Abstract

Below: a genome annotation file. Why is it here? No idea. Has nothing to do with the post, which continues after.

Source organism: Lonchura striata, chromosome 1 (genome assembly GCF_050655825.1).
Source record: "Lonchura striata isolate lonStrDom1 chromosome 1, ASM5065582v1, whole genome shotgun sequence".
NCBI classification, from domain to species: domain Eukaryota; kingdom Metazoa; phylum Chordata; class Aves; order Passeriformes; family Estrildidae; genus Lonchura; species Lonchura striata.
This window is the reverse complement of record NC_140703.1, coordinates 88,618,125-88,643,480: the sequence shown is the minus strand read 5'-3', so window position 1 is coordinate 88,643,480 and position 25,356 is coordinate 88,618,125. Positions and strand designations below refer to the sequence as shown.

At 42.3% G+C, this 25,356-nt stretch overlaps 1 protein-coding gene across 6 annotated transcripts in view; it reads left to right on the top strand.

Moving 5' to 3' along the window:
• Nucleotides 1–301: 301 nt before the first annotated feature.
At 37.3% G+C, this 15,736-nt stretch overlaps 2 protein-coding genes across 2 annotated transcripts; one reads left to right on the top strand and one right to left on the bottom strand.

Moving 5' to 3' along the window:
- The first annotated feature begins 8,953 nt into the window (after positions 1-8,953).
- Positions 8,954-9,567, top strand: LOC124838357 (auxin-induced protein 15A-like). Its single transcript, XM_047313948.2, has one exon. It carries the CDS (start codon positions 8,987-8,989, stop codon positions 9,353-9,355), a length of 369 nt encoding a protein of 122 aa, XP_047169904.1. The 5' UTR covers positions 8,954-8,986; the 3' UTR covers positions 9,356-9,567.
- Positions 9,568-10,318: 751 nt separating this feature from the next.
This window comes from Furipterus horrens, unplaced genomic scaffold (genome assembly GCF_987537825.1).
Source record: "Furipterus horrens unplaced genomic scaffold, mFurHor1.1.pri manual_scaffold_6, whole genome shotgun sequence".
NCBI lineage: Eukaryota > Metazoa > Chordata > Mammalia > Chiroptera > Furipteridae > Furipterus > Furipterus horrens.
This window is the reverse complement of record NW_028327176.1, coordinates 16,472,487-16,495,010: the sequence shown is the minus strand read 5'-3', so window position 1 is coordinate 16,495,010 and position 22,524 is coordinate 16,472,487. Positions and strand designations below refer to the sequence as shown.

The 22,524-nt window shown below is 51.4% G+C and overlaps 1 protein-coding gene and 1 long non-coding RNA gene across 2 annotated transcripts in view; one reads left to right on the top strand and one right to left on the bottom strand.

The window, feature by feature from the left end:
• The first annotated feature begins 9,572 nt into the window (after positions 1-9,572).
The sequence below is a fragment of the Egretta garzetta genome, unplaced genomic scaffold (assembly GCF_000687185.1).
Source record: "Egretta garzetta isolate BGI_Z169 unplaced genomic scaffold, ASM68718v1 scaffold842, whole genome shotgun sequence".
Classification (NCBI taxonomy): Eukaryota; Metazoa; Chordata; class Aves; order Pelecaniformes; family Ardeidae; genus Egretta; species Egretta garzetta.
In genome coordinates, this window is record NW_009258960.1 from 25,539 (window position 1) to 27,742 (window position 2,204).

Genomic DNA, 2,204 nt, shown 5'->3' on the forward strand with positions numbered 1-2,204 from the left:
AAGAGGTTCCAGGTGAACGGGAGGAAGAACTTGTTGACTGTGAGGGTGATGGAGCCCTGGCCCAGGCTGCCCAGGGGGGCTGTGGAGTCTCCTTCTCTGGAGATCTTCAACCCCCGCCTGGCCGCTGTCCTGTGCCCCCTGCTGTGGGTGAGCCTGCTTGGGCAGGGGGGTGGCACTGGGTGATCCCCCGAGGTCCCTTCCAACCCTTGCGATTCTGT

Incorporation of stable isotope analysis (SIA) into routine environmental effects monitoring programs of receiving waters may enable determination of the spatial extent of biotic exposure and discrimination among sources of complex effluents. To evaluate this hypothesis, longnose sucker (Catostomus catostomus) were collected from four sites along the Athabasca River, Alberta (upstream reference site, two sites downstream of effluents from two pulp and paper mills, and a site downstream of effluent from a municipal sewage treatment plant). Stable isotopes of carbon, nitrogen, sulfur and chlorine were analyzed in bone, gonad, liver and white muscle tissues of the fish. In general, most sites and tissues differed according to δ13C, δ15N and δ34S values. Also, an interaction between site and tissue was observed for δ15N values. A better insight into the usefulness of stable isotopes was obtained through the use of multivariate discriminant function analysis. δ15N and δ34S signatures of gonad and liver tissues of males were most effective at classifying fish according to site (~70% for both tissues). For all tissues except bone, fish from the upstream reference site were most separable from all others, especially females. δ37Cl values for female gonads and male livers were related to sites downstream of the pulp and paper mills. Future research should routinely include SIA of fish tissues, but also of effluents, receiving waters and food web components to better resolve links between specific effluents and fish exposure.

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